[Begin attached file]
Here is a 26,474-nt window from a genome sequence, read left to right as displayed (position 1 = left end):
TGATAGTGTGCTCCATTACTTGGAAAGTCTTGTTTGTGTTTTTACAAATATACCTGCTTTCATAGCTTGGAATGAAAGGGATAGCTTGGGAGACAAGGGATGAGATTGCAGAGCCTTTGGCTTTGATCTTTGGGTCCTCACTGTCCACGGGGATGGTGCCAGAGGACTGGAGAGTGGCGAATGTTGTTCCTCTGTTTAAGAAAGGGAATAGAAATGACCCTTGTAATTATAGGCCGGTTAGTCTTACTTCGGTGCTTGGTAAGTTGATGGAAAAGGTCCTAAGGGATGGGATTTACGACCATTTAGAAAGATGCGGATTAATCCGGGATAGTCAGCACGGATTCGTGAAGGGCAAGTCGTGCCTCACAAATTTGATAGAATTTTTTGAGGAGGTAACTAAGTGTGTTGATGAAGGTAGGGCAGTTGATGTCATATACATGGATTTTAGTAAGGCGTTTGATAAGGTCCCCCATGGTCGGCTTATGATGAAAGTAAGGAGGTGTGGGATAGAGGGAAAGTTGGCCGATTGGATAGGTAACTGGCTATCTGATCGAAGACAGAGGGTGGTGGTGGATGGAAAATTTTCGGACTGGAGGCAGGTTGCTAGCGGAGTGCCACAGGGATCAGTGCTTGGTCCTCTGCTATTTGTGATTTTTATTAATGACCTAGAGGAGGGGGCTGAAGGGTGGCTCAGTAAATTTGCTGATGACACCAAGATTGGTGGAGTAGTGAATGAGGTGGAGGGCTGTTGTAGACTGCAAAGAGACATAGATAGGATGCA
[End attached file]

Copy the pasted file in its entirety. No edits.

Here is a 26,474-nt window from a genome sequence, read left to right as displayed (position 1 = left end):
TGATAGTGTGCTCCATTACTTGGAAAGTCTTGTTTGTGTTTTTACAAATATACCTGCTTTCATAGCTTGGAATGAAAGGGATAGCTTGGGAGACAAGGGATGAGATTGCAGAGCCTTTGGCTTTGATCTTTGGGTCCTCACTGTCCACGGGGATGGTGCCAGAGGACTGGAGAGTGGCGAATGTTGTTCCTCTGTTTAAGAAAGGGAATAGAAATGACCCTTGTAATTATAGGCCGGTTAGTCTTACTTCGGTGCTTGGTAAGTTGATGGAAAAGGTCCTAAGGGATGGGATTTACGACCATTTAGAAAGATGCGGATTAATCCGGGATAGTCAGCACGGATTCGTGAAGGGCAAGTCGTGCCTCACAAATTTGATAGAATTTTTTGAGGAGGTAACTAAGTGTGTTGATGAAGGTAGGGCAGTTGATGTCATATACATGGATTTTAGTAAGGCGTTTGATAAGGTCCCCCATGGTCGGCTTATGATGAAAGTAAGGAGGTGTGGGATAGAGGGAAAGTTGGCCGATTGGATAGGTAACTGGCTATCTGATCGAAGACAGAGGGTGGTGGTGGATGGAAAATTTTCGGACTGGAGGCAGGTTGCTAGCGGAGTGCCACAGGGATCAGTGCTTGGTCCTCTGCTATTTGTGATTTTTATTAATGACCTAGAGGAGGGGGCTGAAGGGTGGCTCAGTAAATTTGCTGATGACACCAAGATTGGTGGAGTAGTGAATGAGGTGGAGGGCTGTTGTAGACTGCAAAGAGACATAGATAGGATGCA